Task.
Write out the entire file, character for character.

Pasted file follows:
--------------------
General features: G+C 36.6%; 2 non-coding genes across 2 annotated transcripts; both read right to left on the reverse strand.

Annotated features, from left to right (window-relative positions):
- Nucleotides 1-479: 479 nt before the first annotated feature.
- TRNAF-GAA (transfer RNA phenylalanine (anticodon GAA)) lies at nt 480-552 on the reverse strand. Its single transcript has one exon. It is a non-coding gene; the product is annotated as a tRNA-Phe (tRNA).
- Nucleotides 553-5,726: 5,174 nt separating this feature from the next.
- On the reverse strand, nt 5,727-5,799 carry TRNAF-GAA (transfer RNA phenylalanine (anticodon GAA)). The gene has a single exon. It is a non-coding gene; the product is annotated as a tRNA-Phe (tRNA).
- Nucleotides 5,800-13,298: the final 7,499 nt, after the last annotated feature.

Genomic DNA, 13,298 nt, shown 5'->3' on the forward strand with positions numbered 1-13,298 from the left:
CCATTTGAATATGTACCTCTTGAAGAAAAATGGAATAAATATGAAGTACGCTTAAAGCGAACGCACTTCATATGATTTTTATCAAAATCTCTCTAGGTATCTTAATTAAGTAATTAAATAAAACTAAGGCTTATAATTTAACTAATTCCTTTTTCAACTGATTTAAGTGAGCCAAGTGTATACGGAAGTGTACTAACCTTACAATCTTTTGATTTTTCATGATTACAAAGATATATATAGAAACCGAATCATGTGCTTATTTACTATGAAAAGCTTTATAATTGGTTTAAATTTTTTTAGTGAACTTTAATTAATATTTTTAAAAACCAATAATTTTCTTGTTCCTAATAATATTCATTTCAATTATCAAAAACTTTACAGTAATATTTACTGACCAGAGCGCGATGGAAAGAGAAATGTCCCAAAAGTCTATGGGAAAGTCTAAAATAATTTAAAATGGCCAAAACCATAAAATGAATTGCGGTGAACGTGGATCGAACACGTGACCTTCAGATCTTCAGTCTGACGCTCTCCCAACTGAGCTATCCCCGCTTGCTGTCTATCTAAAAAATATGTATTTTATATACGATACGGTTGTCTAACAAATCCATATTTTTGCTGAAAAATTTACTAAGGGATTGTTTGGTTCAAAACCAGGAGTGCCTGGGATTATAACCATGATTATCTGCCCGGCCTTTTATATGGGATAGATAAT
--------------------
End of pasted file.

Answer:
General features: G+C 36.6%; 2 non-coding genes across 2 annotated transcripts; both read right to left on the reverse strand.

Annotated features, from left to right (window-relative positions):
- Nucleotides 1-479: 479 nt before the first annotated feature.
- TRNAF-GAA (transfer RNA phenylalanine (anticodon GAA)) lies at nt 480-552 on the reverse strand. Its single transcript has one exon. It is a non-coding gene; the product is annotated as a tRNA-Phe (tRNA).
- Nucleotides 553-5,726: 5,174 nt separating this feature from the next.
- On the reverse strand, nt 5,727-5,799 carry TRNAF-GAA (transfer RNA phenylalanine (anticodon GAA)). The gene has a single exon. It is a non-coding gene; the product is annotated as a tRNA-Phe (tRNA).
- Nucleotides 5,800-13,298: the final 7,499 nt, after the last annotated feature.

Genomic DNA, 13,298 nt, shown 5'->3' on the forward strand with positions numbered 1-13,298 from the left:
CCATTTGAATATGTACCTCTTGAAGAAAAATGGAATAAATATGAAGTACGCTTAAAGCGAACGCACTTCATATGATTTTTATCAAAATCTCTCTAGGTATCTTAATTAAGTAATTAAATAAAACTAAGGCTTATAATTTAACTAATTCCTTTTTCAACTGATTTAAGTGAGCCAAGTGTATACGGAAGTGTACTAACCTTACAATCTTTTGATTTTTCATGATTACAAAGATATATATAGAAACCGAATCATGTGCTTATTTACTATGAAAAGCTTTATAATTGGTTTAAATTTTTTTAGTGAACTTTAATTAATATTTTTAAAAACCAATAATTTTCTTGTTCCTAATAATATTCATTTCAATTATCAAAAACTTTACAGTAATATTTACTGACCAGAGCGCGATGGAAAGAGAAATGTCCCAAAAGTCTATGGGAAAGTCTAAAATAATTTAAAATGGCCAAAACCATAAAATGAATTGCGGTGAACGTGGATCGAACACGTGACCTTCAGATCTTCAGTCTGACGCTCTCCCAACTGAGCTATCCCCGCTTGCTGTCTATCTAAAAAATATGTATTTTATATACGATACGGTTGTCTAACAAATCCATATTTTTGCTGAAAAATTTACTAAGGGATTGTTTGGTTCAAAACCAGGAGTGCCTGGGATTATAACCATGATTATCTGCCCGGCCTTTTATATGGGATAGATAAT